Nick Cave has announced a set of ‘In Conversation’ dates for his memoir ‘Hope, Faith, And Carnage’.
The memoir itself will be available in paperback from June 1, and you can pre order a copy here.
Promoting this memoir, this tour will see Cave embark across Europe for a series of Q&A sessions and book signings.
Starting on May 28 at the Hay Festival in the UK, Nick Cave will also take these ‘In Conversation’ events through to June, with two dates in Brussels and Amsterdam, along with shows at Hamburg and Koln.
This tour closes with a show in Denmark’s Heartland Festival on June 8.
Some shows offer book signings, while other dates will see Cave engage in a Q&A Session on his memoir.
New of these ‘In Conversation’ dates were announced via the singer’s Twitter account.
To celebrate the publication of Faith, Hope and Carnage on paperback on 1st June, Nick Cave & Seán O’Hagan have announced several ‘In Conversation’ and signing events across the UK and Europe. Visit venue websites for more details. pic.twitter.com/3yfI3AUx8q
— Nick Cave & The Bad Seeds (@nickcave) April 17, 2023
The memoir itself, covers over 40 hours of interviews between Nick Cave and reporter Seán O’Hagan.
Nick Cave On Losing His Anger
Back in January, Nick Cave also responded to criticism received from a fan, who claimed that the singer had lost his anger.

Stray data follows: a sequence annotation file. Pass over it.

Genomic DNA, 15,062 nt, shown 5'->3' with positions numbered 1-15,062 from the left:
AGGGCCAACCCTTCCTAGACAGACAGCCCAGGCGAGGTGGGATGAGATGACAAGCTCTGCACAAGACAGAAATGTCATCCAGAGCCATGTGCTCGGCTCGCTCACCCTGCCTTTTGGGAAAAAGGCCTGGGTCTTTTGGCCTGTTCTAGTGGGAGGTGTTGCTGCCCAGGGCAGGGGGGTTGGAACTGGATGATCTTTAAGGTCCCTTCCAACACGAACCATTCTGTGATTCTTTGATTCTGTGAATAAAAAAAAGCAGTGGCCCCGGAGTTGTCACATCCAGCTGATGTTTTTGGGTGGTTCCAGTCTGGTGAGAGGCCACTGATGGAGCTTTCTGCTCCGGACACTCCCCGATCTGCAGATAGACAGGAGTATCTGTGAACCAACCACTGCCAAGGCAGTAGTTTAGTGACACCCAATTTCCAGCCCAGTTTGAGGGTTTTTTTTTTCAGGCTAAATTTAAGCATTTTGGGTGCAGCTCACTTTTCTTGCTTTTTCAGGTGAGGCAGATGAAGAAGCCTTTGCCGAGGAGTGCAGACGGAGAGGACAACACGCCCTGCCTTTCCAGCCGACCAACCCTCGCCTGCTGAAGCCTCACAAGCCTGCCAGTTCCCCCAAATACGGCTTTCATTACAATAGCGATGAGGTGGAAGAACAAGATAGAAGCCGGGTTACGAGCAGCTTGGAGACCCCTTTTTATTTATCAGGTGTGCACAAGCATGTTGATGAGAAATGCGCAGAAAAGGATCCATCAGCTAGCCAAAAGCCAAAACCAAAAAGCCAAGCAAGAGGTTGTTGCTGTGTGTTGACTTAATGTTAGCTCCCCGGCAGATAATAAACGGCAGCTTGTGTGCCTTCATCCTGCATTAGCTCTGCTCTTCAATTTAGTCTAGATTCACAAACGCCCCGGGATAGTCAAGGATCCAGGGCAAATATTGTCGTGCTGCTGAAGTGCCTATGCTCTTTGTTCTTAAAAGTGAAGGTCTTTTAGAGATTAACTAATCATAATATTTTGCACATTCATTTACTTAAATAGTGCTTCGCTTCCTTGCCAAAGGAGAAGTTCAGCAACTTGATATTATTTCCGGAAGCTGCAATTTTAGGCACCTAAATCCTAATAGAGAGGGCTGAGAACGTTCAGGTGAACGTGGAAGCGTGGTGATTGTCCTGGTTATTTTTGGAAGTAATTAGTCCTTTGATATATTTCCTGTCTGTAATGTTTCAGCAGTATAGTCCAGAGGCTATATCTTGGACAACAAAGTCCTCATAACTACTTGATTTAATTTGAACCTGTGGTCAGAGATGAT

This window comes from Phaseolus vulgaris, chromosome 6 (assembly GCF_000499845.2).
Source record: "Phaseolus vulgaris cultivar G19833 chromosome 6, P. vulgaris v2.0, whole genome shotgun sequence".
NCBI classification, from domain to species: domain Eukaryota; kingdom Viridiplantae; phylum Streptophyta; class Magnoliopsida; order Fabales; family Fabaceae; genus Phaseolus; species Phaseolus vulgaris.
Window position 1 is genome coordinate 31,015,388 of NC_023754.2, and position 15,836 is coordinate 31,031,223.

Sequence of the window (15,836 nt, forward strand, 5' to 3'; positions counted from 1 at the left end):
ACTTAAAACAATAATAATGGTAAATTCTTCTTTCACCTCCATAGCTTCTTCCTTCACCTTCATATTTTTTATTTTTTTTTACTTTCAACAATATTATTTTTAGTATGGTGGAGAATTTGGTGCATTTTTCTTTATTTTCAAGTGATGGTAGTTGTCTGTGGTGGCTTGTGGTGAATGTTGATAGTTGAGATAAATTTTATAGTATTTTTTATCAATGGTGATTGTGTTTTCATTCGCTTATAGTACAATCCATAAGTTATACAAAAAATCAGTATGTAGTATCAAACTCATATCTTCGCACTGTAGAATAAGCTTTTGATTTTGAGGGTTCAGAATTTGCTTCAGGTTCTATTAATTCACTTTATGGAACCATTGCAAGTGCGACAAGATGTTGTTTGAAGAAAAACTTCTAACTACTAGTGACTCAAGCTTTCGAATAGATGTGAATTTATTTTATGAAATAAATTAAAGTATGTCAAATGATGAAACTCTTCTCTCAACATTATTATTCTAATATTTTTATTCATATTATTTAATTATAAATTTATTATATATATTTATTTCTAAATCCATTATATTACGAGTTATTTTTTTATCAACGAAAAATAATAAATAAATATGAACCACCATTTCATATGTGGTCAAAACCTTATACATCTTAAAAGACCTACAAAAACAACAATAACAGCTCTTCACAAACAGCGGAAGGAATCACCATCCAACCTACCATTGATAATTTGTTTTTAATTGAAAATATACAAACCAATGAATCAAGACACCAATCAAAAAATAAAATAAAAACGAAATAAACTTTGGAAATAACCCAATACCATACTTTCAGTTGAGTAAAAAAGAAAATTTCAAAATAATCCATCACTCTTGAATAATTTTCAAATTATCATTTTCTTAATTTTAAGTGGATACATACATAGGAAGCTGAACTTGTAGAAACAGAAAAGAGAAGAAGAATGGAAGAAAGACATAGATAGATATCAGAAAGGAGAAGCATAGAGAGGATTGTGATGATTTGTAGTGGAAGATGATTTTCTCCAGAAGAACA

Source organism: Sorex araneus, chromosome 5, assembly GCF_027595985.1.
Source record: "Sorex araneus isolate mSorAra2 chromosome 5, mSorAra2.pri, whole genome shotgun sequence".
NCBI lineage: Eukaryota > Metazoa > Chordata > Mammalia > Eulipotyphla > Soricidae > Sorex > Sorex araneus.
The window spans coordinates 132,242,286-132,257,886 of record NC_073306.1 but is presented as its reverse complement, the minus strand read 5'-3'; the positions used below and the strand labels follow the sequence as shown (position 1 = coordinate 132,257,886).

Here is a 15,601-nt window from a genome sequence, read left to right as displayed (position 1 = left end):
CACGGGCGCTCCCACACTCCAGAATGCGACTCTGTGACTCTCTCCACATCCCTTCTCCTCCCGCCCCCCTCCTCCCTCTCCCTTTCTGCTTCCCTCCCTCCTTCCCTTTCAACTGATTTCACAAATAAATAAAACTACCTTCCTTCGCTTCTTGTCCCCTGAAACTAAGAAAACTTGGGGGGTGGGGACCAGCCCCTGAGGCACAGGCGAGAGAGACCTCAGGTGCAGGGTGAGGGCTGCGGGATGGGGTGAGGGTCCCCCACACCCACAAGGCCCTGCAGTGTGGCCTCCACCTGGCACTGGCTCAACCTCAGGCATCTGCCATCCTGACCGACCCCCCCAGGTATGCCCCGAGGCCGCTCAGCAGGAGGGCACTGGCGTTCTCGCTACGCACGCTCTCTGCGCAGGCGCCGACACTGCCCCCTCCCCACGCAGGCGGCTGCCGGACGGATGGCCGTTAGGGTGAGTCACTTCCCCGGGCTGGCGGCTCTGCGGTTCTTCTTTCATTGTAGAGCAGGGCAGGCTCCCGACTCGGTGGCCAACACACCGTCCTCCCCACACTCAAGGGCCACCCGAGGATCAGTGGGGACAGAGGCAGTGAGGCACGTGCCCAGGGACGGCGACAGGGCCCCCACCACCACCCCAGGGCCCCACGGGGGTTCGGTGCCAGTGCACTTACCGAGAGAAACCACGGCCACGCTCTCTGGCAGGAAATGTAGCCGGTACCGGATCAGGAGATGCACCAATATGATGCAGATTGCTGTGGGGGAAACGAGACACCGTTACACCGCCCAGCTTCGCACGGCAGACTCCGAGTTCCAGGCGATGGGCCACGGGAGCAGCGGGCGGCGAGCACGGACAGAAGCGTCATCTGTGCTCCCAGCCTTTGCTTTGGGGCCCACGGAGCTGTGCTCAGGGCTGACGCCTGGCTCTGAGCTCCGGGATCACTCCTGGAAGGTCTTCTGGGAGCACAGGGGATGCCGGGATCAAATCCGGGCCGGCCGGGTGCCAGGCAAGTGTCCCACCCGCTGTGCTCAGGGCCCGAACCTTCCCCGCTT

“When did you become a Hallmark card hippie? Joy, love, peace. Puke! Where’s the rage, anger, hatred?”, the fan whose name is Ermine, had asked Cave via his Red Hand Files newsletter. “Reading these lately is like listening to an old preacher drone on and on at Sunday mass”.
It was at this point that Nick Cave pointed to the tragic death of his son Arthur as a turning point for him personally.
“Things changed after my first son died,” Cave wrote. “I changed. For better or for worse, the rage you speak of lost its allure and, yes, perhaps I became a Hallmark card hippie. Hatred stopped being interesting. Those feelings were like old dead skins that I shed. They were their own kind of puke”.
“Sitting around in my own mess, pissed off at the world, disdainful of the people in it, and thinking my contempt for things somehow amounted to something, had some kind of nobility, hating this thing here, and that thing there, and that other thing over there, and making sure that everybody around me knew it, not just knew, but felt it too, contemptuous of beauty, contemptuous of joy, contemptuous of happiness in others, well, this whole attitude just felt, I don’t know, in the end, sort of dumb”.
Cave’s son Arthur was 15 years old when he died, after falling from a cliff in Brighton.